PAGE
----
This book tells you about 15 different battles to war-game from all different periods. But what makes it good for solo wargaming is its format: It starts off with a basic description of the battle, including what forces to deploy and a map of the battlefield. Then it tells you to set up the armies, write orders for your units, and then it gives you orders for the enemy army with possibilities decided by dice. I've never seen this format before but I really like it. And Featherstone helpfully suggests how you can use armies from any period you have to play the games, as few people have armies for every period.
So I decided to test this out with Napoleonic French vs. Prussians. Napoleon will be Caesar, Pompey's forces are the Prussians. I'll be using Bruce Quarries napoleonic rules. Following the guidelines in the book, Napoleons troops have morale and combat bonuses to make up for the fact that they were heavily outnumbered.
|Napoleon/Caesars small cavalry reserve of Hussars and Prussian/Pompeian Cuirassiers charge each other. The French are led by Napoleon and defeat the badly led Prussians.|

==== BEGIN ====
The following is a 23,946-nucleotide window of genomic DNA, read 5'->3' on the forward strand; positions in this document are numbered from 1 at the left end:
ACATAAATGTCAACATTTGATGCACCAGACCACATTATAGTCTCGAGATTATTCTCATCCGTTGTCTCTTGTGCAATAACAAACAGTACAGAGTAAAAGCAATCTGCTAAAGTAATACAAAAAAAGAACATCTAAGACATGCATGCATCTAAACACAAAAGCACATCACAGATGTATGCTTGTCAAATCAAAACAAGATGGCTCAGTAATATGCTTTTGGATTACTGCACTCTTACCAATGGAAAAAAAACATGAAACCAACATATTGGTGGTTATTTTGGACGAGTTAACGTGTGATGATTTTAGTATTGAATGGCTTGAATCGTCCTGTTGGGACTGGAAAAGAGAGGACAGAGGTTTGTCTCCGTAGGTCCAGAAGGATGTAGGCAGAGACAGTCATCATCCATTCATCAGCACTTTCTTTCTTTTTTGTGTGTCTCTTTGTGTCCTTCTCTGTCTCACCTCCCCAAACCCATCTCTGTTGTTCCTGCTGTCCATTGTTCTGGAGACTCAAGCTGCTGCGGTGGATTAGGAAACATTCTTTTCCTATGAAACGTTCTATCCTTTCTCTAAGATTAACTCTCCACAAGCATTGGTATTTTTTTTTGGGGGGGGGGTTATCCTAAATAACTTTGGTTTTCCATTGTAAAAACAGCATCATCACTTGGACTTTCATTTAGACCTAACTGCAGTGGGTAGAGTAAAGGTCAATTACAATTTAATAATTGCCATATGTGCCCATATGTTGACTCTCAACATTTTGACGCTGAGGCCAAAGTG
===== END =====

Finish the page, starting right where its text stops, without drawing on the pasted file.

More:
|The French (foreground) and Prussians are both deployed in three lines like at Pharsalus. The French advance, but the Prussians simply stand waiting, decided by dice throw following rules in the book.|
|Napoleons Carabiners charge the Prussian musketeers.|
|Napoleons Hussars prepare to charge the flank of the Prussians.|
In the end Napoleons front line defeated the Prussians who routed. This caused the rear two lines to rout as well, thus winning the day for Napoleon, and this 19th century Pharsalus worked out similarly to the 1st century BC version. A fun game, I love the orders suggested for enemy armies, and I look forward to playing other battles in the book, perhaps with different armies and different rules.
Thanks for reading.